The gambling capital of the world

March 19th, 2014 atam Posted in Culture, General | No Comments »

Think this is an article about Macau? Wrong.

You may think that, given the betting turnover at the casinos, Macau must qualify for that title hands down. You would be wrong though, because Hong Kong beats its neighbour without the need for any casinos at all.

Now you may wonder: am I referring to the amount Hong Kong people bet on horse races and football matches? Sorry, wrong again.

Hong Kong folks are in fact betting on stocks and properties, but of course the usual euphemism for that is ‘investing’. The ordinary people I know don’t look at it that way though; they are well aware that they are gambling – out of necessity.

This came to me when a friend, a former clerical worker forced to retire early some years ago, revealed that she actively plays the stock market in order to make ends meet. She doesn’t play the market because she is greedy, so she hasn’t been lured into any disastrous get-rich-quick funds. She is basically forced to play the stock market in order to beat inflation and put food on the table. The little money she was able to save as a clerk would never have lasted very long had she not taken a gamble with it by putting some in dividend-yielding shares and some in volatile stocks that can yield a quick profit if she gets the swing right.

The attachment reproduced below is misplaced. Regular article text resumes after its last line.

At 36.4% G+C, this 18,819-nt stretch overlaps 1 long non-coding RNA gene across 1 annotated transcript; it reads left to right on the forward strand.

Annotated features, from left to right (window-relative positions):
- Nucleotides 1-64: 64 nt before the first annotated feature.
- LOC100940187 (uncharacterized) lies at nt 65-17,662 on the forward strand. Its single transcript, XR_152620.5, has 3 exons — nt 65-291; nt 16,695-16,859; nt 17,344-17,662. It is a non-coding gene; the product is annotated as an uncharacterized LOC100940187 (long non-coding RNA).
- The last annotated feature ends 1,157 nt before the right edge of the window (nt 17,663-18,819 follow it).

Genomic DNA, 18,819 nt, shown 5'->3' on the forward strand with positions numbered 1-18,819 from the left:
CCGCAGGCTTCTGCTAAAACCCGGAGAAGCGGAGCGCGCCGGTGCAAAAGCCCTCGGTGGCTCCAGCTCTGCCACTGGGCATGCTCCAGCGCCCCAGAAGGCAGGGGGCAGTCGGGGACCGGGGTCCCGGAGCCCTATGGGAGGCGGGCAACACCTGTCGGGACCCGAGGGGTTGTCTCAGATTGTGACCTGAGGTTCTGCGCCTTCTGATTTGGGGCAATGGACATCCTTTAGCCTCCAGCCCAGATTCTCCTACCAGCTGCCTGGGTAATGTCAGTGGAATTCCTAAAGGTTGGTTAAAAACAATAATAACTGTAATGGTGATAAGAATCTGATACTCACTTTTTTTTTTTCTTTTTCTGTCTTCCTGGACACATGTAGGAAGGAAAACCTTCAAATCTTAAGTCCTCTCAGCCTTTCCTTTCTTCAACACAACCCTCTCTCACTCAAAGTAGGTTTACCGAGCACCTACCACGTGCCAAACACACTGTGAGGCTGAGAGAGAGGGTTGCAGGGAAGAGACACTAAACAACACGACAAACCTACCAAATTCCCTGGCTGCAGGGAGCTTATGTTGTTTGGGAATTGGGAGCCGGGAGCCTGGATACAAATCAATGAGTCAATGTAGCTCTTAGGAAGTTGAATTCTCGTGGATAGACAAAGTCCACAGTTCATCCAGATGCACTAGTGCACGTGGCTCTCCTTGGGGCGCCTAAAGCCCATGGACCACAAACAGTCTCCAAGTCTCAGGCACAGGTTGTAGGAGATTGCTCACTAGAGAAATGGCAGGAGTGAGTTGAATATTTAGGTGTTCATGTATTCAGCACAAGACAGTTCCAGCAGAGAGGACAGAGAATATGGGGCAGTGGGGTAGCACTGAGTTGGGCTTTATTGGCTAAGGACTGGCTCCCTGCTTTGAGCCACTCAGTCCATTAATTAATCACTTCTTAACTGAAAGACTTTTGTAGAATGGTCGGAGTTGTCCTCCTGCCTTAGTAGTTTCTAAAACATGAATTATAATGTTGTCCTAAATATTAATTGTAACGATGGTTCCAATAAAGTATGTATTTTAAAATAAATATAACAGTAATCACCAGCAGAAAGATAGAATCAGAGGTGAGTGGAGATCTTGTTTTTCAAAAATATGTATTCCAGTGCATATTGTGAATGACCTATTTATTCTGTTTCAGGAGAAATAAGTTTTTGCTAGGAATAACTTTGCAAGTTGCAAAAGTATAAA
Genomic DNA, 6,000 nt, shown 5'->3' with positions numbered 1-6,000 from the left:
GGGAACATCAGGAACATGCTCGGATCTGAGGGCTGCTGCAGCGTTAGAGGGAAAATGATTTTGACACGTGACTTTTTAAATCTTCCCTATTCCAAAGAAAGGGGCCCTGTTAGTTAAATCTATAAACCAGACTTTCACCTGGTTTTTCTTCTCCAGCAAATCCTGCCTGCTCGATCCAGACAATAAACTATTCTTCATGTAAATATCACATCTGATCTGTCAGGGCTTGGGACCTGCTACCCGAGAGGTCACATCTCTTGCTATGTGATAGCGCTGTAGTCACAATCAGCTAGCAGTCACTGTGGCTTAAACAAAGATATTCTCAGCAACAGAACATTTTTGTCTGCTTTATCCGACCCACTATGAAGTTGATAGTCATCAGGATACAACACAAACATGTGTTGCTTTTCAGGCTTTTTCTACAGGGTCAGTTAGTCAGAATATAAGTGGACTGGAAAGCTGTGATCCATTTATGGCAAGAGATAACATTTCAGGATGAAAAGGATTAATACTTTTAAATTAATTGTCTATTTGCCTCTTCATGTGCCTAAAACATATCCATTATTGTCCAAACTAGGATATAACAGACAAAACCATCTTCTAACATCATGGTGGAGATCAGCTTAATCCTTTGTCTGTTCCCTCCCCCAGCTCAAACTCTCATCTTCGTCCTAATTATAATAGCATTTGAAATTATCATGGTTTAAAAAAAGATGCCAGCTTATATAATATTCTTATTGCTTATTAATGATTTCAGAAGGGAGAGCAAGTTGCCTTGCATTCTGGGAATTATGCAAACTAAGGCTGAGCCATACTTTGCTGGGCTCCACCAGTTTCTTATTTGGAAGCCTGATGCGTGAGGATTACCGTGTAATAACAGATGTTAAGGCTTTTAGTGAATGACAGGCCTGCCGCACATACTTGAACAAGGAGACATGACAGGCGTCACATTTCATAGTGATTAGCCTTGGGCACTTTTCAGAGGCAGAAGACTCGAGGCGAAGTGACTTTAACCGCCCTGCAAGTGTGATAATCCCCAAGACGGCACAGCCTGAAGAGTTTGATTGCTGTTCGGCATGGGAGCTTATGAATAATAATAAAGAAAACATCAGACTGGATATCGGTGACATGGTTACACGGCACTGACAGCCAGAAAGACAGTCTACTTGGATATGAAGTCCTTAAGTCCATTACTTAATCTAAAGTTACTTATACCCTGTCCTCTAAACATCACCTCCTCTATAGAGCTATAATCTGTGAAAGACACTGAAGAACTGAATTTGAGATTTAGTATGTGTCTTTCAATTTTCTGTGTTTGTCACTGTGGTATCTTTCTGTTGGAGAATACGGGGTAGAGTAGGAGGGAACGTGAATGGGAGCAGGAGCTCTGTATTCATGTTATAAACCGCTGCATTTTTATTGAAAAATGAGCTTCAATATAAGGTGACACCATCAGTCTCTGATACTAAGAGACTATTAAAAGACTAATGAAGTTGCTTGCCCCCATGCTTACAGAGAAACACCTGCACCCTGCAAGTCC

So there you have it: our stock market is buoyant thanks to desperate Hong Kongers who have no other way to keep going. They’re not mired in poverty, but they have to risk losing their shirts to get by. The fruit seller just told me bananas have gone up by HK$3 per pound; with this kind of inflation, who can afford to rely on a little savings parked in the bank with next-to-no interest?

Another revelation came when another friend said she came by her leisurely life through property trading. She’s not greedy either, and is not speculating to make big bucks out of the property market while edging out the long queue of prospective homeowners. She’s just astutely trading her way up the property market, accumulating enough spare cash along the way to live a comfortable life without working. This has enabled her to spend time on charitable work, which surely is more rewarding than the false productivity that contributes to a nice GDP figure but not personal growth or health.

In a place where homes are affordable and there is fulfilling work on offer, people wouldn’t have to gamble as a way of life. And if this is the kind of economic activity that keeps Hong Kong ticking, do you think this city has all that bright a future?

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